suggestive for some poetic relationships, especially between males
and especially in the Romantic period where Bloom began his work
(Wordsworth and Milton, say, or Keats and Wordsworth). I have
always thought, though, that it made most sense as an account
of the literary academy he has since renounced. For while it is
not at all clear that every poet must Oedipally "misread"
a poetic forbear in order to produce a poem, such a psychology
does prevail with graduate students and assistant professors for
whom the library shelves often loom as so many obstacles to fulfilling
the injunction to produce an "original" work of scholarship.
Having long since broken
with the Yale School, and with much else about contemporary literary
scholarship, Bloom has not only turned against most forms of what
is called "theory" but also against the new forms of
historical attention to literature that have developed in the
wake of the American New Criticism. Sensing that he was losing
ground among the recent generations of literary scholars, Bloom
has gone public with his case for "the Western canon,"
which he now claims has come under attack by what he chooses to
call a "rabblement of resentment," a misguided revolutionary
generation led by critics who insisted that, for example, questions
of race and gender matter to the aims of education in the humanities.
This is an insistence that Bloom sees as the thin edge of the
wedge, the opening of the aesthetic into a politics of representativeness.
As Bloom's sense of desperation
gains in intensity, his rhetoric gains in stridency. In a recent
Boston Review article allusively entitled "They have
the numbers; we, the heights," Bloom's lamentation waxes
apocalyptic: "A country where television, movies, computers,
and Stephen King have replaced reading is already in danger of
collapse." Like Allan Bloom, Harold Bloom returns us to the
1960s and the "Great Awakening of Rock Religion": "It
was clear to discerning spirits that the consequences, though
minimal for our capitalist society's ruling powers, would be endless
for any cognitive and aesthetic activities throughout the Western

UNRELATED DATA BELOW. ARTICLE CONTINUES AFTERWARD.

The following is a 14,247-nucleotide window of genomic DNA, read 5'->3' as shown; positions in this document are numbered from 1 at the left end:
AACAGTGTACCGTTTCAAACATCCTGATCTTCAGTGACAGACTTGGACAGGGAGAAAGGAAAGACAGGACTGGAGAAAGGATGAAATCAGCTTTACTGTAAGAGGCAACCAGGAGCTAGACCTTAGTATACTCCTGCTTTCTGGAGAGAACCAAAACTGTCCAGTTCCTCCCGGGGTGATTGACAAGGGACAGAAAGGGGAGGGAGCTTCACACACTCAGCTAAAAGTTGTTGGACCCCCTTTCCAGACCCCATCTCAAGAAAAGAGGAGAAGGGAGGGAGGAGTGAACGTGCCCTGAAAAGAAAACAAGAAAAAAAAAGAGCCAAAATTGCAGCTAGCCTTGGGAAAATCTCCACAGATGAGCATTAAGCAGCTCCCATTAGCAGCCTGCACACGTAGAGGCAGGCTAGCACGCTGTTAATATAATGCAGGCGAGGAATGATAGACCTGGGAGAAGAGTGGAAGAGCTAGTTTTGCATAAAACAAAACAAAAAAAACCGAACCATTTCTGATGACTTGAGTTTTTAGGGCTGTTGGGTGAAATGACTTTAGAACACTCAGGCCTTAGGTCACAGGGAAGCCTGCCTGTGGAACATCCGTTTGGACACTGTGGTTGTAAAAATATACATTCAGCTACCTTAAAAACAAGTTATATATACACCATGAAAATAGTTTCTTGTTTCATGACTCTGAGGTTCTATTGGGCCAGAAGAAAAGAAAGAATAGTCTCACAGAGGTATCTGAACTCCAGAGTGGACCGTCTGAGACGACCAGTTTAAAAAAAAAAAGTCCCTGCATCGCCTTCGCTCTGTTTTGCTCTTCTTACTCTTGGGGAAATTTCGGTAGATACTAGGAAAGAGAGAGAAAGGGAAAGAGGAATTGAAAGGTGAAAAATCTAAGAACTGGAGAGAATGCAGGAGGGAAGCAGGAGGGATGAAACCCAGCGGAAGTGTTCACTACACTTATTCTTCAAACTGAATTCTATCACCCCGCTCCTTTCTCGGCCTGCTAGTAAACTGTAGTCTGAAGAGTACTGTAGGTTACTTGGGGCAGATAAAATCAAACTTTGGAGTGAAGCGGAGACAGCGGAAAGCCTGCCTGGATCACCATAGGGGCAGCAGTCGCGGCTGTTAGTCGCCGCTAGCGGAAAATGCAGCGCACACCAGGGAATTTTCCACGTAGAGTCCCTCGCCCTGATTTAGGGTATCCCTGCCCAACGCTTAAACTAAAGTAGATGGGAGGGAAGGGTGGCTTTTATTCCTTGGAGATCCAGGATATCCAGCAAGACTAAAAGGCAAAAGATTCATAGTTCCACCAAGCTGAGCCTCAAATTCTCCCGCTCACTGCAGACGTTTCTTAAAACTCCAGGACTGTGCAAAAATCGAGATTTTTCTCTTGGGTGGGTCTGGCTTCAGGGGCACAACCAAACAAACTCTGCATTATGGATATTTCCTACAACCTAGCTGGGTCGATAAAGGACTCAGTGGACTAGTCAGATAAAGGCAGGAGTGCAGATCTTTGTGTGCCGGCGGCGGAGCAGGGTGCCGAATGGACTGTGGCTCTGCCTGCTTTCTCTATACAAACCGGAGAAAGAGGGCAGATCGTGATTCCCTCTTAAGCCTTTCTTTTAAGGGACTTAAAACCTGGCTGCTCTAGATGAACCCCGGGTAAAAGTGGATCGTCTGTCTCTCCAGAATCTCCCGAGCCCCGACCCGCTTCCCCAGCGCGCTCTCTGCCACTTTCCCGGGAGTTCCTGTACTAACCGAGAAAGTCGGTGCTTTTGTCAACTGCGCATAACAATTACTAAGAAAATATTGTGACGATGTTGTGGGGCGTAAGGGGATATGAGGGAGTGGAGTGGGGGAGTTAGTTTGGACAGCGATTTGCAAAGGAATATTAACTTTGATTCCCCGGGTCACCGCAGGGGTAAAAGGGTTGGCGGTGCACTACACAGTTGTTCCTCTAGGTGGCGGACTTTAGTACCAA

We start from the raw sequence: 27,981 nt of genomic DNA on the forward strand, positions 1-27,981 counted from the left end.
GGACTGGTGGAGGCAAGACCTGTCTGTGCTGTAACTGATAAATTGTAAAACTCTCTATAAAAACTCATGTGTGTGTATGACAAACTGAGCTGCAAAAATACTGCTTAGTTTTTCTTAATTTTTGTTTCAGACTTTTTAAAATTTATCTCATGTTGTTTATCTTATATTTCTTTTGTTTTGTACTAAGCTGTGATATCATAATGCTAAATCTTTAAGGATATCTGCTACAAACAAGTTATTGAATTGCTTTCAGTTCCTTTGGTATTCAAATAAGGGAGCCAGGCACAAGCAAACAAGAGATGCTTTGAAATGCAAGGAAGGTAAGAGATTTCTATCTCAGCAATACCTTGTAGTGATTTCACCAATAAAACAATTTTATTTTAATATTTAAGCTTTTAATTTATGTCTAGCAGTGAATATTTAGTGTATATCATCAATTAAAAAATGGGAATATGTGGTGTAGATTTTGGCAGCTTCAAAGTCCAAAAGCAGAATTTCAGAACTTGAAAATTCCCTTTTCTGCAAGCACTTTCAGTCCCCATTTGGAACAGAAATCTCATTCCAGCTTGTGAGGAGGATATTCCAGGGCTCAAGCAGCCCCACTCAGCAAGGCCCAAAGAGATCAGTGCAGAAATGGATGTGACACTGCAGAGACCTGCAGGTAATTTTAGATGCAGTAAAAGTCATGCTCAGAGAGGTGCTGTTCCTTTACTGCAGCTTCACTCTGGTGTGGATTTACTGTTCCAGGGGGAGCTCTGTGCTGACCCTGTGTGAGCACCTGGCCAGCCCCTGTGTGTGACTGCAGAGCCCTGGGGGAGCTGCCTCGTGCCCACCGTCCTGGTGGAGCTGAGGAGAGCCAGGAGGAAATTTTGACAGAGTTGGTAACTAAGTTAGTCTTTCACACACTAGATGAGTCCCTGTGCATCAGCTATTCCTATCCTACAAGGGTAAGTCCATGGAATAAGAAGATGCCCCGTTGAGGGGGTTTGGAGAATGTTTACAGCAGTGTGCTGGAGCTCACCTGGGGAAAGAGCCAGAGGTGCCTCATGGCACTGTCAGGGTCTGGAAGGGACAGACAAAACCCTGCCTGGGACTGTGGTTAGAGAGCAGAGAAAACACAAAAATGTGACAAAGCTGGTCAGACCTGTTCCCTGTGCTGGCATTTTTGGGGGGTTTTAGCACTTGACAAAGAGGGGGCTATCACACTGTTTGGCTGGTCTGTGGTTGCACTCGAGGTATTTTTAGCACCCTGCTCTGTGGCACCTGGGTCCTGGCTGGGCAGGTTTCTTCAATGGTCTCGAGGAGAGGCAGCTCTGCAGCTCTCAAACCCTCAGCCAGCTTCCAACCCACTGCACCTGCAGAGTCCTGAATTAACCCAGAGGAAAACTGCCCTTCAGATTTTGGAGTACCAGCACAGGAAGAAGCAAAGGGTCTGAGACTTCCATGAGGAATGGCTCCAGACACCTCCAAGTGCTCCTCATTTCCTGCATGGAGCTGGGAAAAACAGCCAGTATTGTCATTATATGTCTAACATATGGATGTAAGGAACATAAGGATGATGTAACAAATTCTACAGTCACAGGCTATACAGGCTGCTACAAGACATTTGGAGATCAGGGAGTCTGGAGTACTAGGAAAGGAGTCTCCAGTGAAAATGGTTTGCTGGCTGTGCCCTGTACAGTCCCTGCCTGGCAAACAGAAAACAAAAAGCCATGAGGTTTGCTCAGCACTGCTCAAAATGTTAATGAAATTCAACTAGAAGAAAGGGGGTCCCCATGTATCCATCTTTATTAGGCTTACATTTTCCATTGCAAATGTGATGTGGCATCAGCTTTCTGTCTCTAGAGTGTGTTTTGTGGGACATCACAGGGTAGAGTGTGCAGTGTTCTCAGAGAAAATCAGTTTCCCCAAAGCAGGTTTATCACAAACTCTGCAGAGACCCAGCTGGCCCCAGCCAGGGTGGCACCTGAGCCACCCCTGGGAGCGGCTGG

One key difference between
the Blooms, I should say, is that whereas Harold Bloom sums up
the problem in Nietzschean terms, what he succinctly calls "cultural
guilt," for Allan Bloom Nietzsche was a main source of the
problem itself. I should say, too, that I'm not one of those who
finds what Sacvan Bercovitch has termed "the American jeremiad"
a helpful way to stage debate about issues as important as what
gets taught in our universities. The polemic about the Western
canon offers only caricatures in its accounts of the cultural
scene it addresses, and it would take more space than I have to
redraw the whole array of events, positions, and persons, and
to detail the engagement with questions of aesthetics and value
(among other questions, to be sure) on the part of many of Bloom's
imagined enemies of culture.
I do want to call attention,
however, to how Bloom's participation in the canon wars curiously
echoes a similar conflict from two centuries ago, what Jonathan
Swift called "The Battle of the Ancient and Modern Books."
One can begin to see the uncanny connection between Bloom's account
and Swift's in the very title of Bloom's Boston Review
polemic. For while Bloom cites Thucydides's narrative of Thermopylae
as the source for his titular phrase, I think readers might agree
that it also recalls the terms of Swift's witty exposition of
the cultural warfare in the early 18th century:
This quarrel first began,
as I have heard it affirmed by an old dweller in the neighbourhood,
about a small spot of ground, lying and being upon one of the